## McGill University:School of Computer Science Winter 1997 Class Notes for 308-251B DATA STRUCTURES AND ALGORITHMS Topic #18: RED-BLACK TREES

### Introduction to red-black trees

Red-black trees are binary search trees with worst-case height no more than 2 log_2 n. Standard dictionary operations (insert, delete, search, minimum, maximum, successor, predecessor) take O (log n) time. In contrast, standard binary search trees have Omega (n) height in the worst-case and O (log n) height on the average. They are, however, easier to implement.

### Definition

Red-black trees have all the characteristics of binary search trees. In addition, red-black trees have the following characteristics.

• Each node of the tree contains the fields color, key, left, right, parent and an optional field rank.

Every node is colored either "red" or "black".

• The rank in a tree goes from zero up to the maximum rank which occurs at the root. The rank roughly corresponds to the height of a node. The rank of two consecutive nodes differs by at most one. All the external nodes are black and have a rank zero.

If a black node has rank "r", then its parent has rank "r+1".

If a red node has rank "r", then its parent will have rank "r" as well.

• Consecutive red nodes are disallowed. This means every red node is followed by a black node, on the other hand a black node may followed by a black or red node. This implies that at most 50% of the nodes on any path from external node to root are red.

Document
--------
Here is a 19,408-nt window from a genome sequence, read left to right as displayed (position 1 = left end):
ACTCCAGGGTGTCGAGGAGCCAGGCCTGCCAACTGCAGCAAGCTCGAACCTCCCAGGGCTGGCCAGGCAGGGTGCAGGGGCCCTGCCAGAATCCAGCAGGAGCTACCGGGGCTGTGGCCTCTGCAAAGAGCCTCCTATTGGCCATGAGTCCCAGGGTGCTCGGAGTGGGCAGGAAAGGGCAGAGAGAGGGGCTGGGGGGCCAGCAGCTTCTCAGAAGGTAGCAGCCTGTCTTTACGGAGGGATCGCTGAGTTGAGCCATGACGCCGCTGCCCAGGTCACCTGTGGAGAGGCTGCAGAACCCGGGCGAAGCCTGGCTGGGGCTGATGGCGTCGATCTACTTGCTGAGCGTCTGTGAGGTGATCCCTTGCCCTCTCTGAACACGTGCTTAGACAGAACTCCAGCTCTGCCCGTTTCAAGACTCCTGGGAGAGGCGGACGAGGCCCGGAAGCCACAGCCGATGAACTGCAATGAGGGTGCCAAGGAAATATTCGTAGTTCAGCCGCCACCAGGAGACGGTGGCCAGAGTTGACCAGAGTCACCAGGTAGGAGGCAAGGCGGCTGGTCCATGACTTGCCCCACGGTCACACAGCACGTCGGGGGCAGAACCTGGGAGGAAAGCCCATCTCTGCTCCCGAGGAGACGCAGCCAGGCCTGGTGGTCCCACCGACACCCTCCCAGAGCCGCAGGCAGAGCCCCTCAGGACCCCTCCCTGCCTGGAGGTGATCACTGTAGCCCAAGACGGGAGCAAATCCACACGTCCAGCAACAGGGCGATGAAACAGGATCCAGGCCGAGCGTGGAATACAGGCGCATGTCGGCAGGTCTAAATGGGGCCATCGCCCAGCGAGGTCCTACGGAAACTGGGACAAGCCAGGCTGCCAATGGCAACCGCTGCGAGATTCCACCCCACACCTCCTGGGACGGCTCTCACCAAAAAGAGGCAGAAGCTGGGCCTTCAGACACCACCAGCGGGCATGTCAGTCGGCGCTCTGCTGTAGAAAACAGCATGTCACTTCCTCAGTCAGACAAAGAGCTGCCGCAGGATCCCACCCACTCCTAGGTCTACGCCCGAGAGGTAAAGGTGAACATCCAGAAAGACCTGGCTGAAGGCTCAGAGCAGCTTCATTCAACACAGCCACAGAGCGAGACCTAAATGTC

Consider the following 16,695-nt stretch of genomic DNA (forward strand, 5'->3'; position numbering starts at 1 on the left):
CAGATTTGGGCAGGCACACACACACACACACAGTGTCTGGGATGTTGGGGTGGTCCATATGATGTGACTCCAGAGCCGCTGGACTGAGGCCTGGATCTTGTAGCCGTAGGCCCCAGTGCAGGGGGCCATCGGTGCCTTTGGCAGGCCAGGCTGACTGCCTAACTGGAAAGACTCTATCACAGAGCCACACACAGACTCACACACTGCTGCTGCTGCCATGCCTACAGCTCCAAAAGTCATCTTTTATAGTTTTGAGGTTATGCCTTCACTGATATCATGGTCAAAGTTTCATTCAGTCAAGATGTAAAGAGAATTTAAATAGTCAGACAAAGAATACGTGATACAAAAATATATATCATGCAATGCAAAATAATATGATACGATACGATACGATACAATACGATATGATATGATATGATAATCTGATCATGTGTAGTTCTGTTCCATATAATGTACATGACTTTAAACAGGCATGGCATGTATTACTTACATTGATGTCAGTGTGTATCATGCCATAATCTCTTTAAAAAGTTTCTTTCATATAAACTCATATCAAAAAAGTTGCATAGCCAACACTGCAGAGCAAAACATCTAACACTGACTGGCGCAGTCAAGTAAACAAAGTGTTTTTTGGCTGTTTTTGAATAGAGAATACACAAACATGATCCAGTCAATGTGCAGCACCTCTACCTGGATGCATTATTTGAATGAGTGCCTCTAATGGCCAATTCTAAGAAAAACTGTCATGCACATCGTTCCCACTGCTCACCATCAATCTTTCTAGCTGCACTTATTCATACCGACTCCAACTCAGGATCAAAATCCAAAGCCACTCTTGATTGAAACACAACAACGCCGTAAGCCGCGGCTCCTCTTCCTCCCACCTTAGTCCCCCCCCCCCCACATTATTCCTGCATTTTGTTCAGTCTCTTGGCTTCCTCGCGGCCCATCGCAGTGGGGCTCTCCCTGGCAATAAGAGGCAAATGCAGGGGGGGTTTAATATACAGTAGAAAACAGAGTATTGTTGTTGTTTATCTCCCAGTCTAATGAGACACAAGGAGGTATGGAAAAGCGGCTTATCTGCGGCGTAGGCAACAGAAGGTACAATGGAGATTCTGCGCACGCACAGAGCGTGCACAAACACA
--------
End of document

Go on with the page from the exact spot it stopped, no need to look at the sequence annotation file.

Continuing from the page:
• Every path from the root to a leaf contains the same number of black nodes. This number called black-height of the tree.

### An example

In this section, we give an example of red-black tree with five levels. We set the ranks starting at the bottom and show some sample ranks. Note that there is some freedom in assigning ranks to nodes.

### Properties of red-black trees

h is the height of a tree and r is the rank of the root.

Property 1: h/2 <= r <= h.

Proof:

The rank of the root "r" is greater than or equal to "h/2", since there are at least 50% black nodes on any path from external node to root. "r" is also less than or equal to the height of the tree "h".
Property 2: A node of rank r has >= 2^r external nodes in its subtree.

Proof (by induction):
i) Base case: Let r = 1 then root 1 has 2^1 external nodes.
ii) Assumption: Assume true up to but not including r.
iii) Verification: Verify the claim for r.

Since the number of external nodes in the subtrees >= 2^(r-1) + 2^(r-1) = 2^r, then 2^r <= n + 1 external nodes as required.

Main property: The height of a red-black tree with n internal nodes is at most 2 log_2 (n + 1).

Proof:
If r were > log_2 (n + 1), then it would have (by property 2) > 2^(log_2 (n + 1)) = n + 1 external nodes in its subtree, but this is impossible as there are only n + 1 external nodes in the tree. Thus, h <= 2r (property 1) <= 2 log_2 (n + 1) (as shown above ex absurdo).

### Insertion

Phase I, Standard insert.
Phase II, Fix red-black tree property.

Phase I

Phase I is as for the standard binary search tree. The tree is traversed and, when an external node is encountered, it is replaced with the new node. The new node must be colored red in order to preserve the characteristics of the red-black tree.